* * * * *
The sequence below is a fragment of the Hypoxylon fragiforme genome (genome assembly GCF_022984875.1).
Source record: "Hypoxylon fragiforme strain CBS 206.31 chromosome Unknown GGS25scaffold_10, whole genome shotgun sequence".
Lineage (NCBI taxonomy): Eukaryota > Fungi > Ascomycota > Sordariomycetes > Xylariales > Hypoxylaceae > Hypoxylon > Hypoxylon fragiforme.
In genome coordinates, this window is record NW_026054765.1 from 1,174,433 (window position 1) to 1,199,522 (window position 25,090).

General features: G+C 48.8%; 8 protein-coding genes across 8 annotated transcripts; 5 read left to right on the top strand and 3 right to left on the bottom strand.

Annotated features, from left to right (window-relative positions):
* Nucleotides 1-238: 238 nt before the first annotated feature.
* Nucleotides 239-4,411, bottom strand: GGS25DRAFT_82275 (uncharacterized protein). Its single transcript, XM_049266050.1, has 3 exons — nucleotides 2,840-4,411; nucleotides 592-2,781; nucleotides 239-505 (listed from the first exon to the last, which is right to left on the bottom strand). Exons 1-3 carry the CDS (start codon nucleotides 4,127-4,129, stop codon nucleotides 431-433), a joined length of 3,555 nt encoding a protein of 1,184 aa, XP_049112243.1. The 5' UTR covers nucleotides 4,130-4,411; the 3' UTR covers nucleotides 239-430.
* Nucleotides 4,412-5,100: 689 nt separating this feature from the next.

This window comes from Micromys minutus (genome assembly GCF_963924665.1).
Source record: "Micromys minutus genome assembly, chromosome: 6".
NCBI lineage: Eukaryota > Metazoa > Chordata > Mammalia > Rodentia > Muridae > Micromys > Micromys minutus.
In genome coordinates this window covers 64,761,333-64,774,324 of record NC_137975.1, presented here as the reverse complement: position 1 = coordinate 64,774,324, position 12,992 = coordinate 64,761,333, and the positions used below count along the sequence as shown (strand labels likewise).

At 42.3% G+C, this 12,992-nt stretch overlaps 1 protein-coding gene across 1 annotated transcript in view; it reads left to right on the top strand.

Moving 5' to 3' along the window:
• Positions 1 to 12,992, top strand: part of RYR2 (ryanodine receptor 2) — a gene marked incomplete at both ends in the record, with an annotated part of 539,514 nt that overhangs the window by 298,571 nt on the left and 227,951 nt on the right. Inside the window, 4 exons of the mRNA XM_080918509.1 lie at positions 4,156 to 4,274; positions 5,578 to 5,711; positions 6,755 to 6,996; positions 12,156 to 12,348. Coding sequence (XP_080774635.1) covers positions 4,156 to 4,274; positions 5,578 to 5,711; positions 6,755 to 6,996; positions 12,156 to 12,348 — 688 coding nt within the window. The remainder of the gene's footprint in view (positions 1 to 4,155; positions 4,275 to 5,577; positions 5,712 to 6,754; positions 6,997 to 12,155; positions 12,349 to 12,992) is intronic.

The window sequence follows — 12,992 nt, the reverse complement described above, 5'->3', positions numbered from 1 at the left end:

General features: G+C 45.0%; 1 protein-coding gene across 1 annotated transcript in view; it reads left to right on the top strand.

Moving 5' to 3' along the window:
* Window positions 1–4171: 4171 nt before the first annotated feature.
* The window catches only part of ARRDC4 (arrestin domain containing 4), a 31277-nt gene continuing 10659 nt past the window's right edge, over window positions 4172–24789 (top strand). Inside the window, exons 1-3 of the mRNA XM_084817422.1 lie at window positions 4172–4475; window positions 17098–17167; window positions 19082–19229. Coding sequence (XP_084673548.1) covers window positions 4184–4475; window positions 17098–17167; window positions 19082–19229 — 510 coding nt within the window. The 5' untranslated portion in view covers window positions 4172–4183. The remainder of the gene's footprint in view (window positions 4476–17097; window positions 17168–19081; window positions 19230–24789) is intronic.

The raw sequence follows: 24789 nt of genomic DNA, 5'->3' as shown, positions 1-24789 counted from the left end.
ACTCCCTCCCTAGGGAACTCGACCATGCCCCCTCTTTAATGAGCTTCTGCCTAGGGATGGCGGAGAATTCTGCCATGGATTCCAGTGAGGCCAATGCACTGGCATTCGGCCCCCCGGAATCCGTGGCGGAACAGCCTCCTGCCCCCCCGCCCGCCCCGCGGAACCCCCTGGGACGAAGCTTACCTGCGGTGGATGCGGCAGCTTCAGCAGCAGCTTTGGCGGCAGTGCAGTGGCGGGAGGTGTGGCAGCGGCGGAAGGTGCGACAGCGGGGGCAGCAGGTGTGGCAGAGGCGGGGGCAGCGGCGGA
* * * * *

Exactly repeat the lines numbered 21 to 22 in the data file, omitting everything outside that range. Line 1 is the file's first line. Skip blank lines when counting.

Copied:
* The window catches only part of ARRDC4 (arrestin domain containing 4), a 31277-nt gene continuing 10659 nt past the window's right edge, over window positions 4172–24789 (top strand). Inside the window, exons 1-3 of the mRNA XM_084817422.1 lie at window positions 4172–4475; window positions 17098–17167; window positions 19082–19229. Coding sequence (XP_084673548.1) covers window positions 4184–4475; window positions 17098–17167; window positions 19082–19229 — 510 coding nt within the window. The 5' untranslated portion in view covers window positions 4172–4183. The remainder of the gene's footprint in view (window positions 4476–17097; window positions 17168–19081; window positions 19230–24789) is intronic.

The raw sequence follows: 24789 nt of genomic DNA, 5'->3' as shown, positions 1-24789 counted from the left end.